Before my husband and I had even conceived Willow, one of the things we talked about was how we would talk to our future children. We had both decided that we wanted to talk to them with respect, with our full attention and to also use proper terminology where and when possible. More than that though, we wanted to always be honest with our children so that we didn’t find ourselves far down a path unweaving an overwhelmingly large web of untruths.
Fast forward to today and my daughter Willow is now just over two. When she talks about her vagina she calls it her va-jay-jay (she can’t quite say vagina). When she points at mommy or daddy’s private parts and says, “Dat?” we tell her that it is a vagina or a penis. We don’t say that it’s a birdie or a wee wee or a Peter. Nope, it’s a vagina or a penis. She is still breastfeeding so she knows that my breasts are called breasts or boobies (that is easier for her to say) and she knows that boobies have nipples.
Sometimes when we are changing her diaper, she’ll reach down and touch the top of her vagina and say, “Willow’s va-jay-jay” and although a reaction from some might be to pull her hand away and tell her not to touch, we don’t. We don’t encourage the behaviour but we also don’t shame or embarrass the behaviour either. To us, and to her, it’s just another part of her body. As she gets older and understands more and is at a time in her life that is age-appropriate, we’ll explain the purpose of the various body parts but for now, it’s just a part of her body — like touching her knee or her toes.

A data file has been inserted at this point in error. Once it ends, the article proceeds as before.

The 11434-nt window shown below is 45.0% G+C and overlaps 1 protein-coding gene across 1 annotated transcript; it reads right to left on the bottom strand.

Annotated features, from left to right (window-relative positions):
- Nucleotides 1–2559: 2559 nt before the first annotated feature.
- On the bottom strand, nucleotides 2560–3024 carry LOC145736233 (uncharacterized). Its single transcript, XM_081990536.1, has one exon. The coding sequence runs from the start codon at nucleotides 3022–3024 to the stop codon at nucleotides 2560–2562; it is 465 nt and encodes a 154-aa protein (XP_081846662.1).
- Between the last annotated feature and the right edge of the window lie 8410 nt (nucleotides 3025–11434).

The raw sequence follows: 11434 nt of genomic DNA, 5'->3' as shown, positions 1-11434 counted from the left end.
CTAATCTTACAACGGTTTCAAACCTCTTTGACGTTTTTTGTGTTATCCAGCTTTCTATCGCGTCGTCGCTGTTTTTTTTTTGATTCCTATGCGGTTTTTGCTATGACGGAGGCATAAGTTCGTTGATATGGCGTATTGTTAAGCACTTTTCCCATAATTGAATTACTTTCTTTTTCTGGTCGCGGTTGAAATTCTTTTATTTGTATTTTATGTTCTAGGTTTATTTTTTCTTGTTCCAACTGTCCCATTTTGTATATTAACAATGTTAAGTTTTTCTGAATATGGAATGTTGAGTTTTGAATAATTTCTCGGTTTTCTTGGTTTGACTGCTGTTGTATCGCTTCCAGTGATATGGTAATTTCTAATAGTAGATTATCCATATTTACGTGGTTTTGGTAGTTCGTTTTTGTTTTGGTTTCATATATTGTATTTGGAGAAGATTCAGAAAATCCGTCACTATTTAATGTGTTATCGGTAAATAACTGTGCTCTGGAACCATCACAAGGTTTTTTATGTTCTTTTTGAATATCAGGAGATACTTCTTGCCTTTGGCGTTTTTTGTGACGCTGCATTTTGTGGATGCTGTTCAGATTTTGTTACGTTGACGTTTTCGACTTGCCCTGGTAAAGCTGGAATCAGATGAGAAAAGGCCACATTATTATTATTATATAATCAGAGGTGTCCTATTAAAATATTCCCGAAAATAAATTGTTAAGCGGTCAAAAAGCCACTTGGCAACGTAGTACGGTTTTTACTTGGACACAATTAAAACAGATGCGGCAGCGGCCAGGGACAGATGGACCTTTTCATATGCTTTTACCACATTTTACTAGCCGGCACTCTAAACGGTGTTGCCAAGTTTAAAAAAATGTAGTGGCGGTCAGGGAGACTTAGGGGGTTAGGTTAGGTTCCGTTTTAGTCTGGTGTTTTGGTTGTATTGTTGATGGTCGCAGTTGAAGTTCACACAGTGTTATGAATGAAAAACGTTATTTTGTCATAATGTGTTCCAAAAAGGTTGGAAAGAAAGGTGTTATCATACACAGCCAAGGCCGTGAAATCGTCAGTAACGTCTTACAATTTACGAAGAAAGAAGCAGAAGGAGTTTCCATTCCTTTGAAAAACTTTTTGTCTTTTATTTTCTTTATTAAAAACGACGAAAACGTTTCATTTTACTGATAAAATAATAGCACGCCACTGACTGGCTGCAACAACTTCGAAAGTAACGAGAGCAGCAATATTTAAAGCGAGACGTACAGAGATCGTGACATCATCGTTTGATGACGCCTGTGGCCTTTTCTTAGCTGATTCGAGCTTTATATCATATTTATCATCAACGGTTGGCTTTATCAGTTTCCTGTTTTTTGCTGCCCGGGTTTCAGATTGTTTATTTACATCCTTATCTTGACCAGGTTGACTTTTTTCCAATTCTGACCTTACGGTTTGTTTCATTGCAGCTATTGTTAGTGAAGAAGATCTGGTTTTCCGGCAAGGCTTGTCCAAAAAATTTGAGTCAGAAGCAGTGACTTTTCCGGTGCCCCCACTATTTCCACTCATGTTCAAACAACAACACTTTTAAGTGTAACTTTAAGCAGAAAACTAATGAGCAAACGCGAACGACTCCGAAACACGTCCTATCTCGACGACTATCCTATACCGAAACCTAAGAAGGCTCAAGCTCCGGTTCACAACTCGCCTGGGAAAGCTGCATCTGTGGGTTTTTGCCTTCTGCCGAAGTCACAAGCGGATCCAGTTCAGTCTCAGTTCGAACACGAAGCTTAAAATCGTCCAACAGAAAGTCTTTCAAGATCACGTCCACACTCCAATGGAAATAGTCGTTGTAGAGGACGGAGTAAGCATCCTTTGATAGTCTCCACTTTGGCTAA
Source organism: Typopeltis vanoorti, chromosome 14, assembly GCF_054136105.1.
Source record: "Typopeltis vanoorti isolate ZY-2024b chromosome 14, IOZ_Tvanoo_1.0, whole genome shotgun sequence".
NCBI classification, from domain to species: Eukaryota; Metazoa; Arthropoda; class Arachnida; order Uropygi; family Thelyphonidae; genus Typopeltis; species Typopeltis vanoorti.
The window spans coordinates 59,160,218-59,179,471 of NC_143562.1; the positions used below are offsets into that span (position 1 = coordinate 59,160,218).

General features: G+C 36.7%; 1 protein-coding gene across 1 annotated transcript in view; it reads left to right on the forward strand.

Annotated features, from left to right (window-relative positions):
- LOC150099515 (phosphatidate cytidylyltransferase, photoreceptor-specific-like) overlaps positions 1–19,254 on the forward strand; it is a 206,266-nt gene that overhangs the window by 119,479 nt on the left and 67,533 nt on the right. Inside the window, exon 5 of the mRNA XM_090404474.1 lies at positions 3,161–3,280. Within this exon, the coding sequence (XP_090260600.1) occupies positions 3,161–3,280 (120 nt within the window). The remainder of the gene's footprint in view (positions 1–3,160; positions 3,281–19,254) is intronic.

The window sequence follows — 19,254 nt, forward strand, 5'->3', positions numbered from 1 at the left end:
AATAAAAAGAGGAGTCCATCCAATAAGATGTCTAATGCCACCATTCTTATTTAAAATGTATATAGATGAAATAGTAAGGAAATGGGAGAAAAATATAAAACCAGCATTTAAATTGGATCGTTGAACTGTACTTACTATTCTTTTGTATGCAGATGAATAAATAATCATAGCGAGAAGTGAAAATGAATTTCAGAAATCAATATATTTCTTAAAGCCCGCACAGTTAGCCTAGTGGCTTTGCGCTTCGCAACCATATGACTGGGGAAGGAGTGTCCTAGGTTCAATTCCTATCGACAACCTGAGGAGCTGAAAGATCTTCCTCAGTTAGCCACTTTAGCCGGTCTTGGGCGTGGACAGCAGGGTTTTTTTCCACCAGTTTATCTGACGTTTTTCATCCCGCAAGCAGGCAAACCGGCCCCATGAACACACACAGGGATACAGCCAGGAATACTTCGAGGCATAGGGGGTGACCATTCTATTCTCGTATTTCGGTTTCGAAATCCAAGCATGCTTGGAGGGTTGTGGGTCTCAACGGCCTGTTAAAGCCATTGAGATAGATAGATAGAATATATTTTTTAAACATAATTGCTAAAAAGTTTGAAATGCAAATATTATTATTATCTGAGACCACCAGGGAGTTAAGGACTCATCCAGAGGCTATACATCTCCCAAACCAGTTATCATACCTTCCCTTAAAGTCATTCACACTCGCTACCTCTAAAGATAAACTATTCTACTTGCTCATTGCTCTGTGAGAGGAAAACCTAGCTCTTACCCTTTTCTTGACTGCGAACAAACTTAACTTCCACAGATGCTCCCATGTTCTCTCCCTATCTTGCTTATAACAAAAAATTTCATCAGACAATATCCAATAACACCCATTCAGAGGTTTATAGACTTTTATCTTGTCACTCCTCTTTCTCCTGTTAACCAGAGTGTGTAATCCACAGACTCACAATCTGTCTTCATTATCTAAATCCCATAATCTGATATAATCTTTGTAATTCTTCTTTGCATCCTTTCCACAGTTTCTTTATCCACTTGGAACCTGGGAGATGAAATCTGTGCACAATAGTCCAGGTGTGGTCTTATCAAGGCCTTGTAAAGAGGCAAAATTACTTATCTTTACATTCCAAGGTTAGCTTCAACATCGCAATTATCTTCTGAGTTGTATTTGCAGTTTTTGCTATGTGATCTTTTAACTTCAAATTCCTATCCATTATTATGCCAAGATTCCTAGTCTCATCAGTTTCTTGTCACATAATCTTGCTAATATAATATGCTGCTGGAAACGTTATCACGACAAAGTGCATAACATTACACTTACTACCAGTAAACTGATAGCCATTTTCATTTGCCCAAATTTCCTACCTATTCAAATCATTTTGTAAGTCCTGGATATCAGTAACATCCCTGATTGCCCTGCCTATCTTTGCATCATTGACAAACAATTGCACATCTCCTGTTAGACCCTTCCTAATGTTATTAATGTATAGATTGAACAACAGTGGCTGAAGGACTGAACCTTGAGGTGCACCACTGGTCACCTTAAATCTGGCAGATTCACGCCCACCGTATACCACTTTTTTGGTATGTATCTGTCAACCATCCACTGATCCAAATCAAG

We live in a society that is very shy about talking about these things and I think some of it is due to how over-sexualized our society is. To touch a private part is, to some, a shameful thing and not something that should happen at all or, if it were permissible, to be done in private only. To call our vaginas a birdie and our penis’ a wee wee may remove the discomfort for you in the moment but it places the future discomfort on your child’s shoulders.
I remember being in grade seven or eight and getting my first period. I tried talking to my friends about what was going on but I was far too embarrassed and back then, couldn’t say the word vagina without blushing, cracking up or both. It was simply that I wasn’t comfortable enough with the word to say it without fear that I was doing or saying something bad. Having a daughter, I know that I don’t want her to feel the same way. I’d prefer her to be able to talk about her body without shame, without fear and without embarrassment.
My hope is that if we talk to Willow in this way now, she will grow up feeling less embarrassed by those words. I am also hopeful that she’ll feel more able to be open with us and talk to us about things that she may not feel comfortable with if we glossed over some of the terminology.
Are you honest with your children about the names of their body parts or do you use cutesy words instead? Leave your thoughts in the comments below.